CLIENT FUNDS - Where a lawyer possesses funds which his client is entitled to receive in payment of a favorable court judgment, the lawyer shall promptly pay such funds to the client at the client's request even though a pending appeal may raise future questions concerning the funds.
The Ethics Committee of the Mississippi Bar has been asked to render its opinion on the following situation:
After the plaintiffs in a civil lawsuit received a money judgment, the defendants appealed to the Supreme Court of Mississippi which affirmed the lower court's judgment and denied the defendants' application for a stay of execution and enforcement of the judgment. The defendants then appealed to the United States Supreme Court which denied two separate stay applications by the defendants but which has not yet ruled on the merits of the appeal. The defendants then paid the amount of the judgment to the plaintiffs and their attorney by delivering the payment to the plaintiffs' attorney. The plaintiffs have demanded that their attorney turn the money over to them. In turn, their attorney has asked this Committee for ethical guidance.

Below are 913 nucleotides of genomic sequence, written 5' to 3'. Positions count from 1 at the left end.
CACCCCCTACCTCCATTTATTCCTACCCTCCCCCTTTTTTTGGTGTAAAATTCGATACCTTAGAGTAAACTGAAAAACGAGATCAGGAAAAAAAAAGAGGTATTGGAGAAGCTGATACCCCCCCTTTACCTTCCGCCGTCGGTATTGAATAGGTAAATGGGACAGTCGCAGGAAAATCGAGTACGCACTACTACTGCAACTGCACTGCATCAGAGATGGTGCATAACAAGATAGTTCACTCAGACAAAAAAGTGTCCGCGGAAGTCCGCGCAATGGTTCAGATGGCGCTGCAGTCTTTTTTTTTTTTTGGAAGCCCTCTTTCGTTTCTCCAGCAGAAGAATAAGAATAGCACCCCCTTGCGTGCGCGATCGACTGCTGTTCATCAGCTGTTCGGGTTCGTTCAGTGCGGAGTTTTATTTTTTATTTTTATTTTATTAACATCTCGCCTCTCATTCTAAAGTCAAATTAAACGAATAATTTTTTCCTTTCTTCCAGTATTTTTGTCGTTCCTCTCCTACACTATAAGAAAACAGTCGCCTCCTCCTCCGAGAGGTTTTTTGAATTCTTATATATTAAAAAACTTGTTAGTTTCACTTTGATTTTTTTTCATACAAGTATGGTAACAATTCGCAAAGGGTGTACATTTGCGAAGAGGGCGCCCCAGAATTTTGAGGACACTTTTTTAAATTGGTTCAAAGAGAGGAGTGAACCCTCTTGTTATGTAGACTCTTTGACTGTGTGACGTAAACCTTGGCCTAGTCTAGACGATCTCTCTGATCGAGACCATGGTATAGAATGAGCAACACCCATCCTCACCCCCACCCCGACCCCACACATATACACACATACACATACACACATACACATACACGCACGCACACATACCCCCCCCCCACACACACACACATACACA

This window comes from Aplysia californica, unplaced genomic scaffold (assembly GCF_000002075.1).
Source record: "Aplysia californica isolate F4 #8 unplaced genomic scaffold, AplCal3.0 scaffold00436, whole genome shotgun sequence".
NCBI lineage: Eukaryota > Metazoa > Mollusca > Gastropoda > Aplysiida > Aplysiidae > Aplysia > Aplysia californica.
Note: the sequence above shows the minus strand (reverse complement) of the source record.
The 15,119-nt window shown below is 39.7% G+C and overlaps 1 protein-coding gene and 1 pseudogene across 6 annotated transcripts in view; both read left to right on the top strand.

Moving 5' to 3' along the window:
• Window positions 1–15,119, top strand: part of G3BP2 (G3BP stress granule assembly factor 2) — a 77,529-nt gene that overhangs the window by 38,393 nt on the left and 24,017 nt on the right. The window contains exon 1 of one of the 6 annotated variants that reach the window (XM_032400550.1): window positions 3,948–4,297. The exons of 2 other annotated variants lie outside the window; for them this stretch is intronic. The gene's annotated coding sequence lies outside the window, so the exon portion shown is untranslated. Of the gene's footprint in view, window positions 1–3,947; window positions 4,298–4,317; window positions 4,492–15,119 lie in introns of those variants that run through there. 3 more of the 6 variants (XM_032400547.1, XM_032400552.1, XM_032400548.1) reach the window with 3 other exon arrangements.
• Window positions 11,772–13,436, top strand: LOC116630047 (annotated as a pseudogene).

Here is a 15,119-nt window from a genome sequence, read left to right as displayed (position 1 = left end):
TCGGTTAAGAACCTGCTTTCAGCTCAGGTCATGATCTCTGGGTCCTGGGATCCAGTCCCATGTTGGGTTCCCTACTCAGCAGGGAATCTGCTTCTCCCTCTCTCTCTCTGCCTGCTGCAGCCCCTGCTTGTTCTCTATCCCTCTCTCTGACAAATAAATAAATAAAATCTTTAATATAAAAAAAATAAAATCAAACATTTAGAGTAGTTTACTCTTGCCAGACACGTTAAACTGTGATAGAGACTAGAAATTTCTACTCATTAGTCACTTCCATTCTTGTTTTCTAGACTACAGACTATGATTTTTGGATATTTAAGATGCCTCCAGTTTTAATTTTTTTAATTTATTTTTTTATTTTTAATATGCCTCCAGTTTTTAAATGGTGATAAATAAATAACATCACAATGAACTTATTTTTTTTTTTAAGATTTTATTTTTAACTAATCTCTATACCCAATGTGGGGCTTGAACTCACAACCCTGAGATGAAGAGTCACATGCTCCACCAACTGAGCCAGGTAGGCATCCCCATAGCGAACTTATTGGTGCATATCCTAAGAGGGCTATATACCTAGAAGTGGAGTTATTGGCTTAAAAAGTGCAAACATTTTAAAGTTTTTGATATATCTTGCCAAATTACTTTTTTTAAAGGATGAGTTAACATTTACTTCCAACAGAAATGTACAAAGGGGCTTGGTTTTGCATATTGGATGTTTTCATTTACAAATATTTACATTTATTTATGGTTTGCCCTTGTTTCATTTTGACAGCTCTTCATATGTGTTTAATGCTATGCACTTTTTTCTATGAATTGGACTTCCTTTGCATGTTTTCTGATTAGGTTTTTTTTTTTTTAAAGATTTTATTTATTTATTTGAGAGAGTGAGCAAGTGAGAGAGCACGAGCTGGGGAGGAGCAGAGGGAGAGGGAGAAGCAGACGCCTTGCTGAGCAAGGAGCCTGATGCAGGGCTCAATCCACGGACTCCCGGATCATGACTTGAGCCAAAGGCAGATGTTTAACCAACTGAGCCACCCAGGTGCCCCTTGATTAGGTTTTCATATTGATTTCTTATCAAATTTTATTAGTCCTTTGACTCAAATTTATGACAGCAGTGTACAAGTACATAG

While the Committee has been unable to locate any precedents which squarely address this situation, Rule 1.15(b) of the Mississippi Rules of Professional Conduct ("MRPC") directs that a lawyer shall "except as . . . otherwise permitted by law or agreement with the client . . . promptly pay or deliver to the client . . . any funds or other property the client is entitled to receive."
Here, the lawyer has possession of the funds, and the clients have requested that the funds be paid to them. However, the client's entitlement to receive the funds is a question of law, see ABA Comm. on Ethics & Professional Responsibility, Informal Opinion No. 1376, at 2 (Feb. 18, 1977) and like the ABA's Committee on Ethics & Professional Responsibility, id, this Committee is prohibited from rendering opinions on questions of law. Assuming, without deciding, that the clients here are entitled as a matter of law to receive the funds in payment of the judgment which their lawyer has in his possession, the Committee is of the opinion that the lawyer would be required to pay such funds to the clients at their request.
The Committee recognizes that the pendency of the appeal and a possible future reversal, however statistically unlikely, may raise future claims between the plaintiffs and the defendants as to the funds. Nevertheless, if the clients are presently entitled as a matter law to the funds in the possession of their lawyer and they have requested payment by the lawyer, then Rule 1.15(b), MRPC, commands the lawyer to promptly pay such funds to the clients. In so doing, the lawyer shall advise the clients of the possibility of appellate reversal. However, if the funds are still in dispute as a matter of law the lawyer should not distribute the funds.